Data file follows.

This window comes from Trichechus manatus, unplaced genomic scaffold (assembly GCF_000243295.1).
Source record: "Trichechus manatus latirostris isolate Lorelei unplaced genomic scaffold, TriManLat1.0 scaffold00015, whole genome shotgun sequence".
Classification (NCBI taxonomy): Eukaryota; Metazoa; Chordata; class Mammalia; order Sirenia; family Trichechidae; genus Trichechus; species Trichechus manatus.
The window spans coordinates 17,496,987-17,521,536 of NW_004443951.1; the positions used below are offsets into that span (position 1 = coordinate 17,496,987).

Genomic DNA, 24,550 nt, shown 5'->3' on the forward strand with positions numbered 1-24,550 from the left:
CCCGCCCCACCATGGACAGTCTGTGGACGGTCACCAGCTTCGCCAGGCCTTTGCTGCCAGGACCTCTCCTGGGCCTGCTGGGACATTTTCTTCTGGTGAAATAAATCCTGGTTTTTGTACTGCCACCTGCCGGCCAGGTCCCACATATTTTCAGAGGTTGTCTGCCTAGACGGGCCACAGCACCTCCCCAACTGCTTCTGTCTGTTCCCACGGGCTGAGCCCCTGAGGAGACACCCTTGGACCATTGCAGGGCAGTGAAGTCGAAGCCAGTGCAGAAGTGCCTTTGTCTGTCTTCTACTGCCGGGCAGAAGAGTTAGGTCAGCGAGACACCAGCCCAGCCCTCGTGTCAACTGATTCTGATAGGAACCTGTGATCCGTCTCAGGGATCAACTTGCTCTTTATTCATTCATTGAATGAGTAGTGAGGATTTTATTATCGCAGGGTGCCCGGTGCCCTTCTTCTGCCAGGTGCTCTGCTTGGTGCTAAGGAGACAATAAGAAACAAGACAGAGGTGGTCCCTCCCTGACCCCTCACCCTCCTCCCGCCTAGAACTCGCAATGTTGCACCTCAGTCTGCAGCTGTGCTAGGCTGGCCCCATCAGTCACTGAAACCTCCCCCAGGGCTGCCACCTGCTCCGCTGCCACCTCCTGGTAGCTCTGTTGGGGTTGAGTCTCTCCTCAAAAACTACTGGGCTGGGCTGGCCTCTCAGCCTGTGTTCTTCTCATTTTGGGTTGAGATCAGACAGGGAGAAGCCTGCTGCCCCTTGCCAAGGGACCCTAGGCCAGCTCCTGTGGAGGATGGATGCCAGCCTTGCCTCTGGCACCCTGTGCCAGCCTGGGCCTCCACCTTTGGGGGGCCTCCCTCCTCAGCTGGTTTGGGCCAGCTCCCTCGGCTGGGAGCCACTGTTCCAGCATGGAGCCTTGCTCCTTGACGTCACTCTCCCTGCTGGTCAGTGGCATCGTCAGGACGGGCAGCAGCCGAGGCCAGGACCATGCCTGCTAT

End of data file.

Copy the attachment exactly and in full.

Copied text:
This window comes from Trichechus manatus, unplaced genomic scaffold (assembly GCF_000243295.1).
Source record: "Trichechus manatus latirostris isolate Lorelei unplaced genomic scaffold, TriManLat1.0 scaffold00015, whole genome shotgun sequence".
Classification (NCBI taxonomy): Eukaryota; Metazoa; Chordata; class Mammalia; order Sirenia; family Trichechidae; genus Trichechus; species Trichechus manatus.
The window spans coordinates 17,496,987-17,521,536 of NW_004443951.1; the positions used below are offsets into that span (position 1 = coordinate 17,496,987).

Genomic DNA, 24,550 nt, shown 5'->3' on the forward strand with positions numbered 1-24,550 from the left:
CCCGCCCCACCATGGACAGTCTGTGGACGGTCACCAGCTTCGCCAGGCCTTTGCTGCCAGGACCTCTCCTGGGCCTGCTGGGACATTTTCTTCTGGTGAAATAAATCCTGGTTTTTGTACTGCCACCTGCCGGCCAGGTCCCACATATTTTCAGAGGTTGTCTGCCTAGACGGGCCACAGCACCTCCCCAACTGCTTCTGTCTGTTCCCACGGGCTGAGCCCCTGAGGAGACACCCTTGGACCATTGCAGGGCAGTGAAGTCGAAGCCAGTGCAGAAGTGCCTTTGTCTGTCTTCTACTGCCGGGCAGAAGAGTTAGGTCAGCGAGACACCAGCCCAGCCCTCGTGTCAACTGATTCTGATAGGAACCTGTGATCCGTCTCAGGGATCAACTTGCTCTTTATTCATTCATTGAATGAGTAGTGAGGATTTTATTATCGCAGGGTGCCCGGTGCCCTTCTTCTGCCAGGTGCTCTGCTTGGTGCTAAGGAGACAATAAGAAACAAGACAGAGGTGGTCCCTCCCTGACCCCTCACCCTCCTCCCGCCTAGAACTCGCAATGTTGCACCTCAGTCTGCAGCTGTGCTAGGCTGGCCCCATCAGTCACTGAAACCTCCCCCAGGGCTGCCACCTGCTCCGCTGCCACCTCCTGGTAGCTCTGTTGGGGTTGAGTCTCTCCTCAAAAACTACTGGGCTGGGCTGGCCTCTCAGCCTGTGTTCTTCTCATTTTGGGTTGAGATCAGACAGGGAGAAGCCTGCTGCCCCTTGCCAAGGGACCCTAGGCCAGCTCCTGTGGAGGATGGATGCCAGCCTTGCCTCTGGCACCCTGTGCCAGCCTGGGCCTCCACCTTTGGGGGGCCTCCCTCCTCAGCTGGTTTGGGCCAGCTCCCTCGGCTGGGAGCCACTGTTCCAGCATGGAGCCTTGCTCCTTGACGTCACTCTCCCTGCTGGTCAGTGGCATCGTCAGGACGGGCAGCAGCCGAGGCCAGGACCATGCCTGCTAT